Professor Sergey Gavrilets, the author of the study, maintains that males who were unable to compete with ‘alpha males’ initiated a sexual revolution that led to monogamous society. These low-ranking males chose new mating strategies that involved taking care of the offspring (a task traditionally left to the female) and picking up faithful females, so they could be sure that they were feeding their own children.
The researcher used mathematical models to test a number of mating strategies that could lead to monogamy. He tried to figure out different scenarios; first, what would happen if the ‘weak males’ changed their mating habits; then, what would happen if they would mate just faithful females.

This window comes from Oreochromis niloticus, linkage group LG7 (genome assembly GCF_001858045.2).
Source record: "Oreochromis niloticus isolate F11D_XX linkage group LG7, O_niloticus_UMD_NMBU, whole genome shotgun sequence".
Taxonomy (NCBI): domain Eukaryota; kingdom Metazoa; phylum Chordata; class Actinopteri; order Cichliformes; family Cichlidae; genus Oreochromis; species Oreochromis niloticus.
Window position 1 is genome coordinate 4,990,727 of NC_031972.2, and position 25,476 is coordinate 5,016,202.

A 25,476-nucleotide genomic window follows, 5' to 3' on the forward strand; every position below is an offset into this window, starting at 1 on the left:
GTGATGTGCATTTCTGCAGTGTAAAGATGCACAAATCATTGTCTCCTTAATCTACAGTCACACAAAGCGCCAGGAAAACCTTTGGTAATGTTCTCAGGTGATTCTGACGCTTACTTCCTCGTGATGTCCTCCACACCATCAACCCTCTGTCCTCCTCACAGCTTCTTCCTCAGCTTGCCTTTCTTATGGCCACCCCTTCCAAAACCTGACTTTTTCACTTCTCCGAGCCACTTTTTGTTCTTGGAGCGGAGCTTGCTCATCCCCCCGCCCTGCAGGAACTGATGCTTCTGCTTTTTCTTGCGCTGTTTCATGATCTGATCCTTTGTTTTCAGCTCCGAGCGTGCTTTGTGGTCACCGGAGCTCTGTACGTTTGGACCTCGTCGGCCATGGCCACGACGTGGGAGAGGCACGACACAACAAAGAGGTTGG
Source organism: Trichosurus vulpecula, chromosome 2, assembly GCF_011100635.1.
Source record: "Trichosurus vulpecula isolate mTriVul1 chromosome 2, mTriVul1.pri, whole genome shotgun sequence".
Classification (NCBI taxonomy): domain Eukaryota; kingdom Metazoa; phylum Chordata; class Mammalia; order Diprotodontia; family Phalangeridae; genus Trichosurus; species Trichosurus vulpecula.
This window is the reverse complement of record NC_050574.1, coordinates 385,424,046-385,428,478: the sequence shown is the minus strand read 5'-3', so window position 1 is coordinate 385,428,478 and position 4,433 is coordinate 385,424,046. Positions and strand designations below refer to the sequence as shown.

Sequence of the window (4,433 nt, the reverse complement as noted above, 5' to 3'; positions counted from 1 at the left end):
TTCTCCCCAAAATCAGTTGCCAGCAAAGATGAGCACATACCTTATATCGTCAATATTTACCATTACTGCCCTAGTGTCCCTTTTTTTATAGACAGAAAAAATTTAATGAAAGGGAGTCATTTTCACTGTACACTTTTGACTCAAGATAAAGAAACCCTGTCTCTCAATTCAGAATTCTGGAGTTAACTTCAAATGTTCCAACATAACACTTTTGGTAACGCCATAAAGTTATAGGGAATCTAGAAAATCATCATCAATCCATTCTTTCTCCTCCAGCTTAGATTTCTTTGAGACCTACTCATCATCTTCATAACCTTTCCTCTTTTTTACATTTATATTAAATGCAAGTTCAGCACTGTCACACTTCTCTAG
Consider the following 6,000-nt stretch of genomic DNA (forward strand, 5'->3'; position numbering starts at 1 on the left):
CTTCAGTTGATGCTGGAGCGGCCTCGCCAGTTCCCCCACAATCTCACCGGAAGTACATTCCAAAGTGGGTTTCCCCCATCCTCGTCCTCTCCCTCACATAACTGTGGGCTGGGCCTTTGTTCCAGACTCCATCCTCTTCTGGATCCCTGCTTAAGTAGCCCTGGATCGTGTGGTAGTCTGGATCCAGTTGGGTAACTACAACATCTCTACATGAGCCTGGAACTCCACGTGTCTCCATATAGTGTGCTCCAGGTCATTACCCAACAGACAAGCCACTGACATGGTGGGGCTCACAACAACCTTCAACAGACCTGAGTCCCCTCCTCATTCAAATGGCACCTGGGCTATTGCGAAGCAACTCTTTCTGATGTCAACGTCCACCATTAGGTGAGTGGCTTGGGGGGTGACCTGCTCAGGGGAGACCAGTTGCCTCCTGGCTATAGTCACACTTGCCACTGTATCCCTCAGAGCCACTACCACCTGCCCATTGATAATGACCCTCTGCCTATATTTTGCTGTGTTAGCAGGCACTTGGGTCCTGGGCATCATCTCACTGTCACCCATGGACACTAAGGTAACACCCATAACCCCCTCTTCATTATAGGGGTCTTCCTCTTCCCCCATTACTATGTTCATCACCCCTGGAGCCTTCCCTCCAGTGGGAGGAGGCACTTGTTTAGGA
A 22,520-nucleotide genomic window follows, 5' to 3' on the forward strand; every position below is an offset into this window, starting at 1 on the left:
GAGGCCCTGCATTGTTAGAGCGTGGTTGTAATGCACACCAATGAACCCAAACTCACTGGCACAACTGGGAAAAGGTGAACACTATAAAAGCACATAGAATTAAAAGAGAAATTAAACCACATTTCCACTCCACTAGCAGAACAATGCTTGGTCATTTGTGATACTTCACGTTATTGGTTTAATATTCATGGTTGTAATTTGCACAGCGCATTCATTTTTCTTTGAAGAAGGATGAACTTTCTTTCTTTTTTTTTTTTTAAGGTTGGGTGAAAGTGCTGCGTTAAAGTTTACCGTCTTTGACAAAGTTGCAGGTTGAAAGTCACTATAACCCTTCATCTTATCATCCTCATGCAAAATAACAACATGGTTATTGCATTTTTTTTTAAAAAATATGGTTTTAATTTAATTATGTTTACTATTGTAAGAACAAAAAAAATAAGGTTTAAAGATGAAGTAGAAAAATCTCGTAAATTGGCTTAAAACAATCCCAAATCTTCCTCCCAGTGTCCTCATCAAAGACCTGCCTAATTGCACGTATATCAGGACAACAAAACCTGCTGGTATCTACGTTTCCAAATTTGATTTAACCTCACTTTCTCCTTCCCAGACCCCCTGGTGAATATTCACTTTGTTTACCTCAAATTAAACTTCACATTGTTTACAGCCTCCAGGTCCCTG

‘When I factored those things in, then things start to happen with the formation of pair bonds,’ says Gavrilets. ‘People don’t realize that the most important sexual revolution for our species happened much, much earlier [than commonly thought] — probably several million years earlier.’
The findings, to be published in the Proceedings of the National Academy of Science, seem to offer an answer to why humans started monogamous coupling. The issue, however, remains a complex one, so it is still to be seen what other scientists may think about the study.
Gavrilets S. (2012). Human origins and the transition from promiscuity to pair-bonding. Proceedings of the National Academy of Sciences.
The Mating Mind